Features Dress Up Your Summer Sandwiches with House-Made Condiments
Dress Up Your Summer Sandwiches with House-Made Condiments
May 2009

With Memorial Day upon us and Father’s Day fast approaching, customers will be clamoring for grilled burgers and summery sandwiches. Sure, it’s trendy to talk about how awesome your burger is because of its absurd beef-to-fat back ratio. And, yeah, tips on how to grill the perfect piece of meat are insanely popular during the summer. But the truth is, when it comes to summer sandwiches—no matter how juicy or perfectly cooked—your meat is just a patty on a bun until it’s sexed up with some condiments. Besides, putting a house-made relish or specialty ‘slaw is a great way to add value to a burger or sandwich.

For Tilth’s signature Mini Duck Burgers Chef Maria Hines knows that condiments are king, but the bottled stuff just won’t do. Instead, she mixes together her own hot mustard and heirloom tomato ketchup to slather on her toasted brioche halves. The burger really comes to life though with the house-made red onion jam topping her duck patty­­—a sweet and savory combination of red wine, honey, and slivers of cooked-down onion. Hines notes that yellow onions can be substituted for red, but she prefers red for their spicy edge. When creating your own ketchup and red onion jam from scratch, Chef Hines recommends that you take advantage of summer’s in season produce: play around with different varieties of heirloom tomatoes, and keep in mind that peak season for Italian red onions is April through August.

Chef Duncan Gott of Taylor’s Automatic Refresher in St. Helena, CA makes the most of ahi tuna’s summer supply spike with his ahi tuna burger loaded with a heap of spicy Asian slaw and ginger-wasabi mayonnaise. Says Gott, “Condiments are a part of the American way of eating. They’re important to bring out certain flavors. Ahi by itself is good, but when mixed with other Asian flavors it’s outstanding.”

Gott dips his sushi grade tuna in the quintessential Japanese condiment, soy sauce, before searing it rare on the grill. For textural contrast and a hefty crunch he sandwiches the fish between two generous piles of a cabbage and carrot slaw dressed in a house-made spicy Asian-style dressing. And to top it off he adds a punchy wasabi-mayonnaise mixed with pickled ginger with a pinch of soy sauce, lime juice, and sesame oil. The ahi burger is one of the top sellers on his menu.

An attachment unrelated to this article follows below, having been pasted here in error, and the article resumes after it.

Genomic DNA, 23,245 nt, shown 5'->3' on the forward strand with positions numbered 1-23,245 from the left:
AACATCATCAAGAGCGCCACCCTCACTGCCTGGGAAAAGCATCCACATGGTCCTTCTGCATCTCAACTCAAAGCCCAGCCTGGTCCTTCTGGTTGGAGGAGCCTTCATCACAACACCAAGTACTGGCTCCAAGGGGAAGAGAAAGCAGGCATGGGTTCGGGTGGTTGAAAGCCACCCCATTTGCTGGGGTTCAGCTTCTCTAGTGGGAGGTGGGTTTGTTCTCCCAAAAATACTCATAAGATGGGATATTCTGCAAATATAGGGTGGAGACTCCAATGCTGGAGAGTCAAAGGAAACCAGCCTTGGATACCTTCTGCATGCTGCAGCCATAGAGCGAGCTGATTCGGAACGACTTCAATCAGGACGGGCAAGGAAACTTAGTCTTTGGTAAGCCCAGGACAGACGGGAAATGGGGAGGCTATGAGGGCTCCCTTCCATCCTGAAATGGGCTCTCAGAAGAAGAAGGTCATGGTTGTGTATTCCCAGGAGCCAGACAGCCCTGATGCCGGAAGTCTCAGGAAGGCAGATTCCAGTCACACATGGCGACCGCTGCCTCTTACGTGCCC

As an alternative to the typical burger-style summer ‘wich, Chef Erika Burke of Volunteer Park Café in Seattle serves a tender braised BBQ Pulled Pork sandwich. A great pulled pork calls for a great sauce to amp it up, but deciding what was right for the job proved to be a difficult decision. Rather than forcing herself to choose, Burke combined two of her favorites—BBQ sauce and mayonnaise—to make a sweet and spicy BBQ mayo.

Burke’s sauce is a labor of love, taking hours to prepare from start to finish. She begins by sautéing sweet onions and garlic in butter, then mixes in brown sugar. Says Burke, “Summer is season for sweet onions like Walla Walla and Vidalia onions. During the winter I go out of my way to find sweet onions for this recipe, but they are more expensive out of season.” She suggests substituting half of a yellow or red onion for a less costly alternative.

In traditional southern fashion—and as a self-proclaimed lover of cold condiments on hot textures, Burke completes her massive pulled pork sandwich with a bright purple helping of crisp coleslaw. For a refreshing drink pairing, she recommends serving it with a Mojito or an ice cold lemonade.

Inspired by another sandwich, the Greek gyro, this burger variation from Chef Julie Petrakis of The Ravenous Pig in Winter Park, FL is beefed up with a yogurt-based Tzatziki sauce and colorful Kalamata olive relish. Says, Petrakis “I love this burger, because it’s so over the top with the foie gras ground into the patty, and the condiments just completely transform it and really take it to the next level.” The Tzatziki sauce, made with a thick and tangy Greek-style yogurt, is a cooling compliment to the cumin and chili flakes mixed in with the lamb. Adding more depth of texture and flavor is her Mediterranean Kalamata olive relish (based on a traditional Greek Country Salad) which highlights prime summer produce like tomatoes, cucumbers, and mint. Fire-roasted tomatoes and a stack of incredibly flavorful pickles top it all off. Petrakis credits the perfection of her pickles to making them in-house, “I can control the exact crispness, the spices, and the shapes, to be customized to any dish. People notice and really value the difference in taste.”

Whether you’re thinking up menus for the grill-centric summer holidays or entertaining on one of your highly sought-after days off, capitalize on the season’s ingredients for house-made condiments to elevate your summer dishes.